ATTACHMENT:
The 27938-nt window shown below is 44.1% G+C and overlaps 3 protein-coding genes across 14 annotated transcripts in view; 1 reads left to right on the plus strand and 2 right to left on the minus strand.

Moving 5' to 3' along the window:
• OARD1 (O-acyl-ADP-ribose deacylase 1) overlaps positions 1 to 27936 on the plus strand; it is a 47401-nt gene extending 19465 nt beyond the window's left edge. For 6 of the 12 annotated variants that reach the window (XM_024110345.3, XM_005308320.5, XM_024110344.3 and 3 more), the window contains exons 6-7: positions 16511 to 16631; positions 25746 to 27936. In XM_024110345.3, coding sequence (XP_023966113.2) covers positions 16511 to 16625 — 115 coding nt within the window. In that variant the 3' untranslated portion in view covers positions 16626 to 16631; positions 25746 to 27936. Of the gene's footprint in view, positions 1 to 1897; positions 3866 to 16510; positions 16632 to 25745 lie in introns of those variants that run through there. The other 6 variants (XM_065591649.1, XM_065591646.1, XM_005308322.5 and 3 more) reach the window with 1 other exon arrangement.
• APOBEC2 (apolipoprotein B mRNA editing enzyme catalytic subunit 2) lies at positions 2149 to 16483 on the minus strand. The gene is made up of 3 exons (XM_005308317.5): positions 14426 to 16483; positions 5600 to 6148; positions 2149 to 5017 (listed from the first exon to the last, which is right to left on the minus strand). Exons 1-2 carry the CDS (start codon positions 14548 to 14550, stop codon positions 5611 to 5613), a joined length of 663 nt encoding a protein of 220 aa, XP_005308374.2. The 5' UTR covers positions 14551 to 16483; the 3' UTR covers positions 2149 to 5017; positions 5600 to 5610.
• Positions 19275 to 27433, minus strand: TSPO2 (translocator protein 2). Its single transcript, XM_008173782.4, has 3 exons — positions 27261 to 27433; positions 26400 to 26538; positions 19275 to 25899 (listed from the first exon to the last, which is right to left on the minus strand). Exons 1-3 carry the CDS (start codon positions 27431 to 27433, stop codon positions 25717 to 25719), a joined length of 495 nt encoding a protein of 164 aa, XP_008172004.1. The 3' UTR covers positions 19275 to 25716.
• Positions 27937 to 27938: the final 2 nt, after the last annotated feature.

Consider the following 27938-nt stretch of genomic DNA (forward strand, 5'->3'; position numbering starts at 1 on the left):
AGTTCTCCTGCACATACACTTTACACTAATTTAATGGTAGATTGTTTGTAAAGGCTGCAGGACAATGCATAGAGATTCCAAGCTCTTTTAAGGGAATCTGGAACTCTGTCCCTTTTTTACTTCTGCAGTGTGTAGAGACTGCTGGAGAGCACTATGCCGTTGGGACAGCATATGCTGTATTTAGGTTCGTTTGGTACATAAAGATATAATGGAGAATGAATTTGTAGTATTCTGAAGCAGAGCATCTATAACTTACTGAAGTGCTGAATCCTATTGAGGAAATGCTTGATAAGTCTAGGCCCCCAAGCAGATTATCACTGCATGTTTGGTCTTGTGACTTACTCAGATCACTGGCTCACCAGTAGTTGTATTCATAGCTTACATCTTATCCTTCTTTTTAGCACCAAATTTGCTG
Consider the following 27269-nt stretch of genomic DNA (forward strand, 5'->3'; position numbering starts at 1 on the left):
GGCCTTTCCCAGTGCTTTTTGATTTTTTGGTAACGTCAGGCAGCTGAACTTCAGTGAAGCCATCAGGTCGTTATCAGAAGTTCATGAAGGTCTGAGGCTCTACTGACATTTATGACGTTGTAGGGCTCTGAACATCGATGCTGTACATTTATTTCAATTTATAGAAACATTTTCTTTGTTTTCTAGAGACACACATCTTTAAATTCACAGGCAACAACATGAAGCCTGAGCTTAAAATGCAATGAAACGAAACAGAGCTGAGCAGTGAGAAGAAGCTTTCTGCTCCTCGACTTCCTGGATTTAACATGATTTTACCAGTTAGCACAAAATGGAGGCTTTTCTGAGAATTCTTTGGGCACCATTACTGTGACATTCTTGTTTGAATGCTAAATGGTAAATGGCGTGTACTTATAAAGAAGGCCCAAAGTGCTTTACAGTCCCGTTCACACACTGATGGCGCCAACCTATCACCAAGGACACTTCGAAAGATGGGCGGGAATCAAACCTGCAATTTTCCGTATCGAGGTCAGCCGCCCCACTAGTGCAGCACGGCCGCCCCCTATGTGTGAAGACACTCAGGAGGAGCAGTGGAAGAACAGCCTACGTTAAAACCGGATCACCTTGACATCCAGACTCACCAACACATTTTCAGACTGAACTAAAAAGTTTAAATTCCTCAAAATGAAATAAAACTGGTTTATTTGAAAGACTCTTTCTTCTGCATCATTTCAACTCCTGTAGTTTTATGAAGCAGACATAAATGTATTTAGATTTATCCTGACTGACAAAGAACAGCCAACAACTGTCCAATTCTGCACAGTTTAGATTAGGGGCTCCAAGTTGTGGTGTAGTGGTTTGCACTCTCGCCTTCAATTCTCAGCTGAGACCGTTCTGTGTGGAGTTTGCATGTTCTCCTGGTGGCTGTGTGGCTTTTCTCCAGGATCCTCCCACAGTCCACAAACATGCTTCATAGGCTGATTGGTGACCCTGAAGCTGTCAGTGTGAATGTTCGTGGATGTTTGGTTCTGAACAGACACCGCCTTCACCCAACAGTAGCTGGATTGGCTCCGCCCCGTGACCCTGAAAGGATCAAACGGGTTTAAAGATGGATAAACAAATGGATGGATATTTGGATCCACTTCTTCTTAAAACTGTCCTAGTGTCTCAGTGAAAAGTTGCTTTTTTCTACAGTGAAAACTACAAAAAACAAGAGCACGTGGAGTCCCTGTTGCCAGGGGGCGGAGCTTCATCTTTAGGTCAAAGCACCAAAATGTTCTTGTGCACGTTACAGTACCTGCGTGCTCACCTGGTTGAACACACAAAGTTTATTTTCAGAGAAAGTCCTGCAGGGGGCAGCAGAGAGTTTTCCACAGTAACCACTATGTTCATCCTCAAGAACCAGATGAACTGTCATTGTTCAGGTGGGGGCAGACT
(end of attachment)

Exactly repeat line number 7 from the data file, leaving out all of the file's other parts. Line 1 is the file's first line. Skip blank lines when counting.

Consider the following 27938-nt stretch of genomic DNA (forward strand, 5'->3'; position numbering starts at 1 on the left):